Downhill, double the effort and you might go 25% faster. Uphill, double the effort and you might go 90% faster. The specific gain/drag depends on the exact speeds and inclines involved. But this effect is undeniable.

    These concepts relate directly to my training as an airplane pilot where we approached this a little more formally. At less than supersonic speeds, there are primarily only two components in wind drag. These are known as Parasite Drag and Form Drag (for airplanes there is also Induced Drag but that is not relevant to bicycles).

    The form drag is caused by the compression of air molecules in front of a moving object. The object pushes the molecules directly in front of the object, those molecules then push on the molecules in front of them, and so on. So the object is not just pushing the air out of the way, the air in front of that air is getting pushed too, and so on to a diminishing extent as you move out in front of the object. The drag is caused by the energy required to compress the air in front of you. The faster you go, the more ALL the air in front of you is asking to be so-compressed before it gets out of your way. This gives the form drag an exponential effect, where the drag increases with the square of velocity.

    Then there's parasite drag. Parasite drag is basically the friction of the air molecules as an object moves thru the air. Parasite drag is all over the object, not just in front of it. Parasite drag is proportional to the speed of the object.

    So both of these types of drag are in play. But because the form drag is exponential, it becomes a stronger and stronger component of the drag as speed goes up. At low speeds, the parasite drag is much more significant. But the faster you go, the more the drag will seem to be only exponential in nature.

    There's more slowing you down than just air resistance. So overall drag is not increasing as the square of speed necessarily. That's just what the form drag component of your overall drag is doing. But the faster you go, the less significant these other components become because they increase linearly instead of as the square of speed.
    Yep.

    But you're not going to go 25% faster going downhill by doubling your power because you're already getting a lot of power from converting potential energy to kinetic energy. So when you double your input from say, 100W to 200W, the total power making you go forward goes from, say, 1600W to 1700W. So you only add a few percentage points to your speed even if you hammer hard enough to blow yourself up. Because you actually went from 1500W making you go while coasting to 1800W while hammering away.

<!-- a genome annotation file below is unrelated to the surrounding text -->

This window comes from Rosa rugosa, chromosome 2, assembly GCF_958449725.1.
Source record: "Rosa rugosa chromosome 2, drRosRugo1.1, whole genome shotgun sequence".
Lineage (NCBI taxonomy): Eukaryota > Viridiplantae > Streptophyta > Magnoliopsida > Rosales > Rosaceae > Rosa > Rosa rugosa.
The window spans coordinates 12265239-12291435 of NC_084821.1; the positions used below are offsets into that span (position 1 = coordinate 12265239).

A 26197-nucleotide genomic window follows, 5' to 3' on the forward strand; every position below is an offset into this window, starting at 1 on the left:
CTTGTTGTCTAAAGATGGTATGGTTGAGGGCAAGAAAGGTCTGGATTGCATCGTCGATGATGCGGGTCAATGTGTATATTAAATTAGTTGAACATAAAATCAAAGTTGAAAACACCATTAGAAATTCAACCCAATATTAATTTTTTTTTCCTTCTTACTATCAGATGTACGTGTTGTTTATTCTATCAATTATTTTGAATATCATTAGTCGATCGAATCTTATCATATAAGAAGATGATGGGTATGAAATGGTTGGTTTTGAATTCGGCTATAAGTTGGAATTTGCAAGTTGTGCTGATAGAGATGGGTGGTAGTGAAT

And while drag is proportional to speed squared, the power to overcome drag is proportional to speed cubed, because power is force times speed. The force is proportional to the speed squared, and then the power is proportion to the force times the speed. That's where doubling your power on the flats only increases you speed by 25%. The cube root of 2 is about 1.25.

    And yeah, I'm using just form drag because at higher speeds that's by far the most dominant impediment to going faster.
    Last edited by achoo; 03-28-14 at 11:39 AM.

  6. #31
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    Quote Originally Posted by mgw4jc View Post
    Maybe I missed someone else suggesting it, but for real speed, you should also consider one of those four-wheeled behemoth things with an engine. An automa-something-or-other. I see them when I'm out riding. They are much faster than most bikes.
    The two-wheeled motor contraptions are even faster.
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  7. #32
    Packfodding 3 caloso's Avatar
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    Cyclists of the world, unite! You have nothing to lube but your chains!

  8. #33
    Senior Member wolfchild's Avatar
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    If you want to ride faster then you need to increase horsepower in you engine ( IOW get fit ).. A different bike frame geometry can also help ( road vs MTB ) but not always, I've seen some very fast riders on MTB's with knobby tires.

  9. #34
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    Quote Originally Posted by caloso View Post
    Focus on timing the stoplights.
    Best and most accurate response. One red light will cost you around 30 seconds (min). That's a lot of distance to make up at 15 mph.

  10. #35
    Gearhead old's'cool's Avatar
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    Quote Originally Posted by furballi View Post
    Best and most accurate response. One red light will cost you around 30 seconds (min). That's a lot of distance to make up at 15 mph.
    That works best if you can sprint to beat a red light. Slowing down to hit a light as it goes green saves a marginal amount time vs getting there too early and having to accelerate again; however the energy saved is non-trivial, if your goal is to conserve energy.